U.S. Still Demanding 12 Years Biologic Patent Protection Under TPP
As negotiators continue to shape the Trans-Pacific Partnership trade deal, the length of patent protection for biologics remains a sticking point with the U.S. continuing to push for 12 years of protection before a biologic drug can be copied.
U.S. Trade Representative Michael Froman confirmed the U.S. has not backed off its position on the issue, and that it has received considerable pushback from the other 11 countries involved in the negotiations. Five of the countries have no data exclusivity protections for biologics while the rest have between five and eight years, he said.
Froman made the remarks on Capitol Hill last week where he was testifying before the Senate Finance Committee and House Ways and Means Committee, pushing for passage of an update to the executive branch’s negotiating powers on trade with foreign countries.
Froman told the committees that TPP negotiators may have a final agreement within months. But it’s unclear if biologics will be part of the final trade deal given the reluctance of the other countries to adjust their patent laws to match the 12 years of patent protection biologics receive in the U.S.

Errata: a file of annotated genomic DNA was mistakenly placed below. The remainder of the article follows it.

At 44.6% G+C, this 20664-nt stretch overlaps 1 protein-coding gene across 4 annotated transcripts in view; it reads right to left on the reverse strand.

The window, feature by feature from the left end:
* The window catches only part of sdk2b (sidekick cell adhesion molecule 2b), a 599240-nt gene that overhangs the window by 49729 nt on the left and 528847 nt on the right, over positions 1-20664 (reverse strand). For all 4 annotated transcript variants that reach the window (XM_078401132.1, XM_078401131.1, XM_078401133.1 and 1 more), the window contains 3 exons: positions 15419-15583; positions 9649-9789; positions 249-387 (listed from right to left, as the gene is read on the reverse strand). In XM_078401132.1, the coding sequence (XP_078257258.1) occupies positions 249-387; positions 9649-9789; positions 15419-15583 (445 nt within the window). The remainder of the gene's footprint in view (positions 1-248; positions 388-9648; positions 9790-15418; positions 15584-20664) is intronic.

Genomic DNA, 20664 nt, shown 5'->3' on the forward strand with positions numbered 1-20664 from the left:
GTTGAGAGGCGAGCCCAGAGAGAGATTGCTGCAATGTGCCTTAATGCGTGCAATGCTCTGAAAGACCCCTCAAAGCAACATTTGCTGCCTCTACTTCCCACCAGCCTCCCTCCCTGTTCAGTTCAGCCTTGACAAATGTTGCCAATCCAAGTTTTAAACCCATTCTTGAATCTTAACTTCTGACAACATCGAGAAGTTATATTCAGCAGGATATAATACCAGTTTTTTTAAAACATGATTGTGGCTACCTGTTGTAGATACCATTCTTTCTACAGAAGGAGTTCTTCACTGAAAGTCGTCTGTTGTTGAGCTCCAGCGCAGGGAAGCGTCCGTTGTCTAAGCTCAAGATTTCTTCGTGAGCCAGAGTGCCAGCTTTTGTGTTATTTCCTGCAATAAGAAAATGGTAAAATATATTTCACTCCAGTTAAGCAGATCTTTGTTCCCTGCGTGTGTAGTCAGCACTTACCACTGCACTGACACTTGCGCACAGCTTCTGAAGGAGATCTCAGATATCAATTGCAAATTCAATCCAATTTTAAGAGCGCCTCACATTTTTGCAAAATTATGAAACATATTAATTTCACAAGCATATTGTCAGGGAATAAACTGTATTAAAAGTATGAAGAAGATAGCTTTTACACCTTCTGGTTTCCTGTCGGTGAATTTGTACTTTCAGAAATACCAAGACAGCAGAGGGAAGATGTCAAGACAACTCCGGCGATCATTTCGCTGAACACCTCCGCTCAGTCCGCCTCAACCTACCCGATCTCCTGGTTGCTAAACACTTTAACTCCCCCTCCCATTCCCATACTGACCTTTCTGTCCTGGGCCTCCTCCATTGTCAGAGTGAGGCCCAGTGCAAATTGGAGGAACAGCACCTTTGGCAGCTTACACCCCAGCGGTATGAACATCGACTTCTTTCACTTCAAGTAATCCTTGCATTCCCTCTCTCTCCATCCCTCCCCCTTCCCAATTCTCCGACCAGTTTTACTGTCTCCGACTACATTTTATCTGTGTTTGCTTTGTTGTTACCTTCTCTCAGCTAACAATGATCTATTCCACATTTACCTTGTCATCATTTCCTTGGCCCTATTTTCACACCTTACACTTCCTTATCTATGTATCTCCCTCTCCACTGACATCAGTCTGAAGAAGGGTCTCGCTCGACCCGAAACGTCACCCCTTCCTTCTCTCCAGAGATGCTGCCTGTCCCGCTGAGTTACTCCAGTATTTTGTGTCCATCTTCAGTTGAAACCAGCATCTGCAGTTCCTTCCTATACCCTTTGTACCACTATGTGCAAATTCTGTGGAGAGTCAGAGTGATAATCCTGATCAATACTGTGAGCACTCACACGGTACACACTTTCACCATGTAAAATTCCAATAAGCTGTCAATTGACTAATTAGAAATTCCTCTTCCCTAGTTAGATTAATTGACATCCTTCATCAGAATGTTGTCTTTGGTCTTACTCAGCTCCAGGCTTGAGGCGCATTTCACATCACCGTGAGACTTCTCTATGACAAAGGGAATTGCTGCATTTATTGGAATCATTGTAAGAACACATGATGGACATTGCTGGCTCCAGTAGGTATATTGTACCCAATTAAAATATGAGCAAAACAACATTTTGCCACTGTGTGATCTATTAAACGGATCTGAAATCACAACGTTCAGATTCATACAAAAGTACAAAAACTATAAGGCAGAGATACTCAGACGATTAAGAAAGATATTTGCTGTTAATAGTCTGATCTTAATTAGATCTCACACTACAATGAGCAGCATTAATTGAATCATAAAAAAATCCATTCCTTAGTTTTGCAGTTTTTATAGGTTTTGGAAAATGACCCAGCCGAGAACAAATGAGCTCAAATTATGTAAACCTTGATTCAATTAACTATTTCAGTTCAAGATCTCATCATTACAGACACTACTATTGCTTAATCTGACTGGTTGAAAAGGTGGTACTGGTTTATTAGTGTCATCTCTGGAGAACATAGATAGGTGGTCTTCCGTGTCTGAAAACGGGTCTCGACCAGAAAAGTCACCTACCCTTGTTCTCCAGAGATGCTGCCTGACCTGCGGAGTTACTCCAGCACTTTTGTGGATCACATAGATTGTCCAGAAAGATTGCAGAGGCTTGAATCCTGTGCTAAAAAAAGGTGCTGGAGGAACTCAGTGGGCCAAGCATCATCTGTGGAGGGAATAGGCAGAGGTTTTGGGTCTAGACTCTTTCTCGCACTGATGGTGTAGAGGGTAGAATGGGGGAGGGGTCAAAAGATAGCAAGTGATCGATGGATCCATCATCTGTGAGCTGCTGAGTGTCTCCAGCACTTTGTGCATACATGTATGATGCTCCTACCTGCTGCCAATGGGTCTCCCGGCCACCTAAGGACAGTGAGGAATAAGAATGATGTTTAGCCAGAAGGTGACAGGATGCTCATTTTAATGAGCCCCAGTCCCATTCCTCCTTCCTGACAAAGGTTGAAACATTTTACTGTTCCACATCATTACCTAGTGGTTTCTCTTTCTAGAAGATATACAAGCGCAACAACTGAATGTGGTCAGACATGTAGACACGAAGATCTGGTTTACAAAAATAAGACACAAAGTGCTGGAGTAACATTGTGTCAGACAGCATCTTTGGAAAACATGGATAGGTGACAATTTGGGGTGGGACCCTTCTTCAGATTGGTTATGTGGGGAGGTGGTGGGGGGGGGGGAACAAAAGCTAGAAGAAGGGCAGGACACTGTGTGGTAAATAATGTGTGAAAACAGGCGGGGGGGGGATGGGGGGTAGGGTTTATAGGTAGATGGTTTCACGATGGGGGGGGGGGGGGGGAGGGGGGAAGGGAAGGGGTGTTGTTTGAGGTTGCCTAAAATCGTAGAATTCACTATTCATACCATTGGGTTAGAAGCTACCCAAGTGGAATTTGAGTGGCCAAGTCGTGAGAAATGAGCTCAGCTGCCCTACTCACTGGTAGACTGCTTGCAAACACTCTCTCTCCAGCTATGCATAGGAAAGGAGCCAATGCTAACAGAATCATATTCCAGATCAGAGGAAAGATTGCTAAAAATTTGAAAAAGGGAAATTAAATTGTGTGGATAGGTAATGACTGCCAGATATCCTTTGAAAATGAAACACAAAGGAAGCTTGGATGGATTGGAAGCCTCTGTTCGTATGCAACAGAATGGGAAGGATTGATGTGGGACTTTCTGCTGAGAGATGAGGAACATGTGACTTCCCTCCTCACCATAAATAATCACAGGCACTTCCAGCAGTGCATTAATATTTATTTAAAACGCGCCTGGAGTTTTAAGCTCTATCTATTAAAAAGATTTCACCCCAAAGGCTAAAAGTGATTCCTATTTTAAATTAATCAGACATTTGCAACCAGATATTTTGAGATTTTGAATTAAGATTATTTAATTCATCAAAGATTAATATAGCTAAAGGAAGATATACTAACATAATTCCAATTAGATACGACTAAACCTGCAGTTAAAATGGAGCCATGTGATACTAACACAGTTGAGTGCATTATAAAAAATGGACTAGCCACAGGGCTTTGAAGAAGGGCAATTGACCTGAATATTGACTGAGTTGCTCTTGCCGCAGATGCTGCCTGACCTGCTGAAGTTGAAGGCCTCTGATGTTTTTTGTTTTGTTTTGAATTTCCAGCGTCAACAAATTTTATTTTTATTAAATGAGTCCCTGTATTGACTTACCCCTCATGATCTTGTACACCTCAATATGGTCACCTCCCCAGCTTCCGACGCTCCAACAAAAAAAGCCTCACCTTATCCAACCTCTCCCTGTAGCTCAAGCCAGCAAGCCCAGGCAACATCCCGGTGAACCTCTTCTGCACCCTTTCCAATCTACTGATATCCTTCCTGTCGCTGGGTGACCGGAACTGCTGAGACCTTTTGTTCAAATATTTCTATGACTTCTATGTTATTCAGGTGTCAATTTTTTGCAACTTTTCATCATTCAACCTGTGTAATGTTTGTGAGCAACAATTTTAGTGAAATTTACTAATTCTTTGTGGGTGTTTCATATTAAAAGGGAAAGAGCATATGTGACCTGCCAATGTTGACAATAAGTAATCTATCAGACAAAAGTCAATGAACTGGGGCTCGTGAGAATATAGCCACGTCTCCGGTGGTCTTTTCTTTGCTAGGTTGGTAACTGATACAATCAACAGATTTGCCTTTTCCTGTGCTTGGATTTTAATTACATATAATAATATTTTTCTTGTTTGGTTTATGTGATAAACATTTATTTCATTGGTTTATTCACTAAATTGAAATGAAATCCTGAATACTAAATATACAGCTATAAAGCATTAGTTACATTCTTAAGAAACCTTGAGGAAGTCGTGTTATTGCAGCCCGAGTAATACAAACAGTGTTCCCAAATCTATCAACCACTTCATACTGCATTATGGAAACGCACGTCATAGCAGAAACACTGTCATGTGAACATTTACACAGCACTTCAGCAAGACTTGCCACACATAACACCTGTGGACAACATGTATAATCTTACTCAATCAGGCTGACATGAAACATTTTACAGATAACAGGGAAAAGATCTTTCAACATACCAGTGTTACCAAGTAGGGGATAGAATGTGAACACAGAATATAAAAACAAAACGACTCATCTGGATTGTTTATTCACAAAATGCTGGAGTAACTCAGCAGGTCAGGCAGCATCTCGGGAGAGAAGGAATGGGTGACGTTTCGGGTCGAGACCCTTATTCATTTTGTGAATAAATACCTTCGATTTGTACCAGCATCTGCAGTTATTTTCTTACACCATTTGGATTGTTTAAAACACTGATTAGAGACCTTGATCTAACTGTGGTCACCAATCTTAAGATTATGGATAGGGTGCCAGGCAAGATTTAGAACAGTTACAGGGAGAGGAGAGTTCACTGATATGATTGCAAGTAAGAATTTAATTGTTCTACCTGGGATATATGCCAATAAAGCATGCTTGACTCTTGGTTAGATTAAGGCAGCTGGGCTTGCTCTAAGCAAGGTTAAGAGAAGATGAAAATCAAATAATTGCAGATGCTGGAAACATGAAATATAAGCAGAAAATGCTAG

Senate Finance Chairman Orrin Hatch (R-Utah) and fellow Republican Sen. John Cornyn of Texas voiced their continued support for 12 years of protection from biosimilar competition.
GPhA and patient advocacy groups, meanwhile, have kept up their opposition to the 12 year period, arguing it will limit access to medicines by prolonging brand monopolies. They also lashed out at patent linkage provisions and ones on granting of secondary patents.
GPhA President and CEO Ralph Neas spoke out against the TPP’s patent protections once again Wednesday in an Op-Ed to The Hill newspaper.
The countries joining the U.S. in the TPP talks are Australia, Brunei, Canada, Chile, Japan, Malaysia, Mexico, New Zealand, Peru, Singapore and Vietnam.
Read Froman’s prepared testimony here: www.fdanews.com/01-29-15-TPP-Testimony.pdf. — Bryan Koenig